Brian Mayhew has always had a passion for finance. Growing up watching his father work in entertainment financing, he developed a rosy picture of what life as a banker looked like. “There’s nothing cooler than growing up with one of Disney’s bankers,” he says. “I got to go to movie openings and stuff, and I just thought that was a life in finance.”
Even long after the childhood visions of Mickey Mouse faded, the lure managed to stick. Mayhew happily entrenched himself in a long career in the industry, mostly thanks to the fact that he realized he had a knack for the most important aspect of the chief financial officer’s role—working out complicated issues. “Aside from the fact that we have fiduciary and statutory responsibilities, your primary function when you’re done with the debits, credits, audits, and reviews is problem solving,” he says. “It’s actually kind of neat. I like it.”
Beyond simple math skills, it takes patience, perseverance, and a serious attention to detail to succeed in the industry, he says, and those are all traits he brings to his current role as chief financial officer at San Francisco’s Metropolitan Transportation Commission (MTC).
“Every finance person wants to do the big project at some point in their career, and here was a chance to do the megaproject.”
Mayhew has seen the company through various ups and downs since joining in 1999, and aside from the predictable budgets, audits, financial reports, and other regular responsibilities he helps oversee, major public works projects are his forte. Most notably, he was responsible for helping finance one of the largest projects in the MTC’s history, the San Francisco–Oakland Bay Bridge east span replacement project.
It took fifteen years and $12 billion to complete the main seismic retrofit (demolition of the old span will take an additional three years and $300 million), making it a behemoth project not for the faint of heart. Mayhew jumped at the challenge. “Every finance person wants to do the big project at some point in their career, and here was a chance to do the megaproject,” he says. “Every eye was on it—the biggest public works project in California history.”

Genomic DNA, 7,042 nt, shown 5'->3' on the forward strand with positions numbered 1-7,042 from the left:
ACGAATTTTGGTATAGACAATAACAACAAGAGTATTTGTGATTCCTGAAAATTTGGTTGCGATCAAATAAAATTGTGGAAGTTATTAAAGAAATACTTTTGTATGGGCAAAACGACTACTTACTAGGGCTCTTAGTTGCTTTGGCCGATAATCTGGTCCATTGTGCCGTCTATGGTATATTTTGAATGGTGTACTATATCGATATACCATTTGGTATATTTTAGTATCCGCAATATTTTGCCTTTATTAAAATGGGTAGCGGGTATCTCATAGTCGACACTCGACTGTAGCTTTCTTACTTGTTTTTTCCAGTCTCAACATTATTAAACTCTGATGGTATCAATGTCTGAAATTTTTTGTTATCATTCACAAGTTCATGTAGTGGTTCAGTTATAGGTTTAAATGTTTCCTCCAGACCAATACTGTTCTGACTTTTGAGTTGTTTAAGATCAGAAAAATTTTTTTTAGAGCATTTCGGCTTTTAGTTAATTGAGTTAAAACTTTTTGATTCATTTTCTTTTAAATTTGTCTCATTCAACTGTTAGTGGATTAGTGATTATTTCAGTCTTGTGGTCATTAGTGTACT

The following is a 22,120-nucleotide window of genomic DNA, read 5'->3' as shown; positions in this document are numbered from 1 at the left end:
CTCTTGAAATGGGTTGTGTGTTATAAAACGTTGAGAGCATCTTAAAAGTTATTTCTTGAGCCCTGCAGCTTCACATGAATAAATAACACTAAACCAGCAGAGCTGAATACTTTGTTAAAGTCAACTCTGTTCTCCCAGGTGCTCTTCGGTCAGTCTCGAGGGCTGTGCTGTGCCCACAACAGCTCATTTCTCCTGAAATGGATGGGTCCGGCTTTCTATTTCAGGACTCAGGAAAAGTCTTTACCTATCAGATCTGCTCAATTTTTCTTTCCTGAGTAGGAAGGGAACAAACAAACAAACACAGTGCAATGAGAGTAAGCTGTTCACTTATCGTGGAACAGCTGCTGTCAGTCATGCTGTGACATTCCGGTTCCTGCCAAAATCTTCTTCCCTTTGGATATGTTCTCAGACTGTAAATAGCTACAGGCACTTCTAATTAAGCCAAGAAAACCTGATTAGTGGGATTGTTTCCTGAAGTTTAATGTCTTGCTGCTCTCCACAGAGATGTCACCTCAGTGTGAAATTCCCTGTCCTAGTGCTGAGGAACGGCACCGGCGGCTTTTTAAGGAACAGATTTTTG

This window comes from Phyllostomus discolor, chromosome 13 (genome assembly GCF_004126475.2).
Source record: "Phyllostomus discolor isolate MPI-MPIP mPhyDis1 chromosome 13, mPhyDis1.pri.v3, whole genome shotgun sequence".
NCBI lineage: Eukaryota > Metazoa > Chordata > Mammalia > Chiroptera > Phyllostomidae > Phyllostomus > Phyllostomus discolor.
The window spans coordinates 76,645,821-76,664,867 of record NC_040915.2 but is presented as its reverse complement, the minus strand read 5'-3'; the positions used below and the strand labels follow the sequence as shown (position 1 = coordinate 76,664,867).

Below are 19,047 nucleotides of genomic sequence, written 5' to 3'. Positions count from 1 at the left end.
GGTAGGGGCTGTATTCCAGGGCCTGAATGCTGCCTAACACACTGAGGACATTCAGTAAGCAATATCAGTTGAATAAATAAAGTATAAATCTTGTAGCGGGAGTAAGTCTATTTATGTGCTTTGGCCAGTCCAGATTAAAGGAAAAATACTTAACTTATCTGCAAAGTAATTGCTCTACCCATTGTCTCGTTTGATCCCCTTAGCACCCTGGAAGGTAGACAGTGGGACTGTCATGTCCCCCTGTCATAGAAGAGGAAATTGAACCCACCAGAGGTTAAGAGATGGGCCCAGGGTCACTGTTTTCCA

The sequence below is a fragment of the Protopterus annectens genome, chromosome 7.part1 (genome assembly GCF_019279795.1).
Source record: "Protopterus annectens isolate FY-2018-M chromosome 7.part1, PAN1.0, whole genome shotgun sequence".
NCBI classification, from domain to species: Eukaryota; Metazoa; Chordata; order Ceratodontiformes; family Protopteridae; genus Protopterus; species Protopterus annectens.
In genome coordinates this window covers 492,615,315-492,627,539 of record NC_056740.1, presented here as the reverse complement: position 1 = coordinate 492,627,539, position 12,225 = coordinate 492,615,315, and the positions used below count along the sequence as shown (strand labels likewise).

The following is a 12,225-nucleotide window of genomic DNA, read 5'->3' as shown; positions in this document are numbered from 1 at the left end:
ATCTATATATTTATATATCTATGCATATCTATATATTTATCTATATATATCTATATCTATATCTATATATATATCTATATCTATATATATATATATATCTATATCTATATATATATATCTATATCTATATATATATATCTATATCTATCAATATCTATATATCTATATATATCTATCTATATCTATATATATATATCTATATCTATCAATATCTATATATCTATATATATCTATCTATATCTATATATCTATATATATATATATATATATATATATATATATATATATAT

Over the course of the project, Mayhew’s role evolved from financial officer to project financing manager when he was tasked with finding a way to meet project funding needs and keep tolls at or under $5 while completing the assigned seismic retrofits as well.
At that point, up to three quarters of his time was spent planning and executing financial models. “Our lives became constant plans to update rating agencies, meet investors, and mainly to plan financing campaigns to keep a program that drew nearly $100 million per month afloat,” he says.
Then the recession hit in 2008, and nearly 80 percent of the project funding plan was lost. Mayhew helped guide the department through refinancing and restructuring old debt until a break came. “The Build America Bonds program the federal government put into place literally made it possible to finance this megaproject again,” he says. “It was a smashing success.” The organization’s debt profile bounced back below 5 percent, and by 2014 the MTC was able to take out the liquidity crisis debt rates even lower than the initial funding program.
The bridge opened in September of 2013. After all is said and done, the MTC will have retrofitted all seven existing bridges in the system and constructed three new ones, including the first suspension span since completion of the west span of the San Francisco Bay Bridge. “Driving through it for the first time, it was wonderful to see how spectacular the project was and how special it had been to be a part of it,” Mayhew says.
With that massive undertaking finally complete, Mayhew wagers his role will largely shift back to administrative work. “Running the place will now be 90 percent of my job,” he says. Adjusting from major-scale projects back to the everyday tasks might be tricky, but he casually mentions that he’ll still have enough problems to solve to hold his attention, including budget module updates, financial system upgrades, implementing a new toll system, and branching off toll bridges and developing a new managed-lane toll network.
As if those tasks weren’t enough, Mayhew lights up at the chance for another much larger opportunity that could present itself in the next few years: the chance to replace and upgrade the entire rolling stock (buses, trains, etc.) for the core of the Bay Area. The project would likely take about five years, he says, and would require developing a whole new financial mechanism to put into place. “I haven’t put too much thought into that yet because we just finished that last one,” he says. “It would be a cool challenge, though. We’ll see if we can find an answer to that one.”